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10/19/87 Lillian Burrgess Kosrow, v. Robert W. Smith

October 19, 1987

MARY ANN HOFFMAN, DECEASED, ET AL., PLAINTIFFS-APPELLANTS

v.

ROBERT W. SMITH, DEFENDANT-APPELLEE (RONALD S. ACKER ET AL., DEFENDANTS)



APPELLATE COURT OF ILLINOIS, SECOND DISTRICT

LILLIAN BURRGESS KOSROW, Personal Adm'r of the Estate of

514 N.E.2d 1016, 162 Ill. App. 3d 120, 113 Ill. Dec. 104 1987.IL.1560

Appeal from the Circuit Court of Lake County; the Hon. Charles F. Scott, Judge, presiding.

APPELLATE Judges:

JUSTICE UNVERZAGT delivered the opinion of the court. DUNN and WOODWARD, JJ., concur.

DECISION OF THE COURT DELIVERED BY THE HONORABLE JUDGE UNVERZAGT

Plaintiff brought suit against defendants for money damages for the deaths of three women who died as a result of an automobile collision with defendant Ronald S. Acker. Defendant Robert Smith filed a motion to dismiss the three counts of the complaint which were directed against him. The trial court granted his motion to dismiss with prejudice, and plaintiff appealed pursuant to Supreme Court Rule 304(a)(107 Ill. 2d R. 304(a)).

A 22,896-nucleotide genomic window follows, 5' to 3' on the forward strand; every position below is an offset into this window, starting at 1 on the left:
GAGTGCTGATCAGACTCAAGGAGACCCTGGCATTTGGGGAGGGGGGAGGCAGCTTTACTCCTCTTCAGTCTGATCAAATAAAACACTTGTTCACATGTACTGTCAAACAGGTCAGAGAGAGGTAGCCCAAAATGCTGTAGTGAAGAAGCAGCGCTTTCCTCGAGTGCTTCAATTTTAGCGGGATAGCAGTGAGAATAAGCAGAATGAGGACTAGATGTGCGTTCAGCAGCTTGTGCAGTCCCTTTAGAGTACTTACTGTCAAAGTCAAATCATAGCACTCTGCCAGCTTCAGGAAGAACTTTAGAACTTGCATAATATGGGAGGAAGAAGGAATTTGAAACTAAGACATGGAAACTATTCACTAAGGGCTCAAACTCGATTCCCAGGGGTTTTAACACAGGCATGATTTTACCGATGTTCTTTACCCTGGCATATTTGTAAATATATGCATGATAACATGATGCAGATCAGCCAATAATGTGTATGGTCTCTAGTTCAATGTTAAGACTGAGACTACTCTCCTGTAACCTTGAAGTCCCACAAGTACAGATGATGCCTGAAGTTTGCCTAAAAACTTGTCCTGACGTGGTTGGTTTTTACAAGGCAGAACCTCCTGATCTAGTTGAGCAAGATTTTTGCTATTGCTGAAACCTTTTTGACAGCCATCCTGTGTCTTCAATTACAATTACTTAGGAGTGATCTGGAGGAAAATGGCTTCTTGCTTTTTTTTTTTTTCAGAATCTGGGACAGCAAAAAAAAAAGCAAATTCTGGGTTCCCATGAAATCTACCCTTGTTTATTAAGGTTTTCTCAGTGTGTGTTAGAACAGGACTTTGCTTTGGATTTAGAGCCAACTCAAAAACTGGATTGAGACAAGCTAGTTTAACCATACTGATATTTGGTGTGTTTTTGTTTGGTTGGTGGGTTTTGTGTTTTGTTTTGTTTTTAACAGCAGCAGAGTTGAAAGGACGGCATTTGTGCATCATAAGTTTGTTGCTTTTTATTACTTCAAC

Plaintiffs originally filed a complaint in which two counts, counts X and XI, were directed against Robert Smith. On February 27, 1987, counts X and XI were dismissed for their failure to state a cause of action. On March 20, 1987, plaintiffs filed an amended complaint. Count IX of that complaint alleged that: defendant Robert Smith had actual knowledge of defendant Acker's propensity to become intoxicated; defendant Robert Smith knew that Acker's driving license had been suspended or revoked by the State of Illinois by reason of Acker's conviction for driving under the influence; that defendant Robert Smith knew that Acker had taken and used one or more motor vehicles owned and possessed by defendant Robert Smith or members of his immediate family during the period of time for which Acker's license had been suspended or revoked; that defendant Robert Smith had given his son, Jeffrey Smith, a 1974 Cadillac, and Robert Smith had the ability to control his son's actions in the use, entrustment, and control of the vehicle; and defendant Robert Smith had the duty to manage and control his home and household in such a manner as to prevent Acker from obtaining access to the use of any of the family cars, including that of the Cadillac owned by Robert Smith's son, Jeffrey, who still resided at home. The complaint alleged that defendant Acker resided with the Smith family, and count IX premised defendant Robert Smith's liability on his failure to prohibit Acker from using the vehicle possessed by Jeffrey Smith; his failure to set proper guidelines for his family as to defendant's access to the motor vehicles; his failure to prevent Acker's access to the keys of Jeffrey's car; his failure to warn members of the household of Acker's propensity to drive while intoxicated; and his failure to supervise Jeffrey's actions so that Acker would not obtain access to Jeffrey's vehicle. As a result of these acts and omissions, plaintiff alleged that Acker drove Jeffrey Smith's automobile while intoxicated, and he drove the car in a manner so as to cause a head-on collision with a car driven by Beverly Robinson, in which Mary Ann Hoffman and Colleen R. Byrne were passengers, thereby causing their deaths.